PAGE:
Some of Bluff’s untold stories will be disclosed when the Bluff History Group in conjunction with the Invercargill City Council Parks Department host a tour of the Old Bluff Cemetery in Lagan Street, Bluff, from 1.30pm on Sunday 8 November.
A tour of the cemetery was held twelve months ago and proved extremely popular prompting the History Group and ICC Parks to hold another completely different tour this year.
This year’s tour will focus on drowning deaths, something that was sadly prevalent many years ago in the port town which is surrounded by the sea.
“Many of the drownings occurred in the harbour and Awarua Bay,” says History Group Chair, Jan Mitchell. “It is quite poignant that many of them now rest on the north slope of the Old Cemetery, overlooking the harbour where they lost their lives,” she says.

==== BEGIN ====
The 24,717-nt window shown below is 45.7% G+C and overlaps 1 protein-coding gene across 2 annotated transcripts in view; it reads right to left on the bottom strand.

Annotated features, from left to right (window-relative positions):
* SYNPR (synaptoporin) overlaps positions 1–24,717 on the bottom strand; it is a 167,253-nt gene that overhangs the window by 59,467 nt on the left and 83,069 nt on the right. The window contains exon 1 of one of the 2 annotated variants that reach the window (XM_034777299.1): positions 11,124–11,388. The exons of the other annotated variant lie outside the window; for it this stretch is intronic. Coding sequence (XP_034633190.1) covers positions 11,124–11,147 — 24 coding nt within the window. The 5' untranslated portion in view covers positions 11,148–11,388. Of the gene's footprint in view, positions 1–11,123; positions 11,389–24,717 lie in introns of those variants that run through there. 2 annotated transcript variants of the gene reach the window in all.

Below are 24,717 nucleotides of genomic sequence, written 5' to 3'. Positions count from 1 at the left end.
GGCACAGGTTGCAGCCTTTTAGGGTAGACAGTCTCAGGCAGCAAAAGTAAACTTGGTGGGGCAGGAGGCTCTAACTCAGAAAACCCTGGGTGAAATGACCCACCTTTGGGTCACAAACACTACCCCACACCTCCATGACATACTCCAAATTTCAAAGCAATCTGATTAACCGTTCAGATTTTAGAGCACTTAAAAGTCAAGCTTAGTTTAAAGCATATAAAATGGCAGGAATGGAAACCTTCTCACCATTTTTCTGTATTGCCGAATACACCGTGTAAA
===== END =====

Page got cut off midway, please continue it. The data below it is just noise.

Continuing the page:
The tour will cover sixty plots and History Group research has even uncovered information on plots that are not marked, allowing the stories of these people to be told. There are many sombre tales including the graves of five men lost in the Awarua Bay arm of the harbour plus the resting place of William Moir who died on Christmas Eve 1898 and whose plot has the only timber picket fence and cross in the cemetery, entirely appropriate as he was a ship’s carpenter.
While the tour has a focus on drowning deaths it also covers ship crews, ship and wharf accidents, the grave of a Bluff firefighter who lost his life fighting a fire, a large number of deaths from tuberculosis, many children’s graves and also those of prominent people. There are the plots of stillborn babies and a representation of plots bought by Lodges for their members. Railway accidents are also covered including the loss of life of two children from the one family who drowned in the railway reservoir.
The tour will shed light on aspects of the town’s history and some of the challenges faced in Bluff many years ago.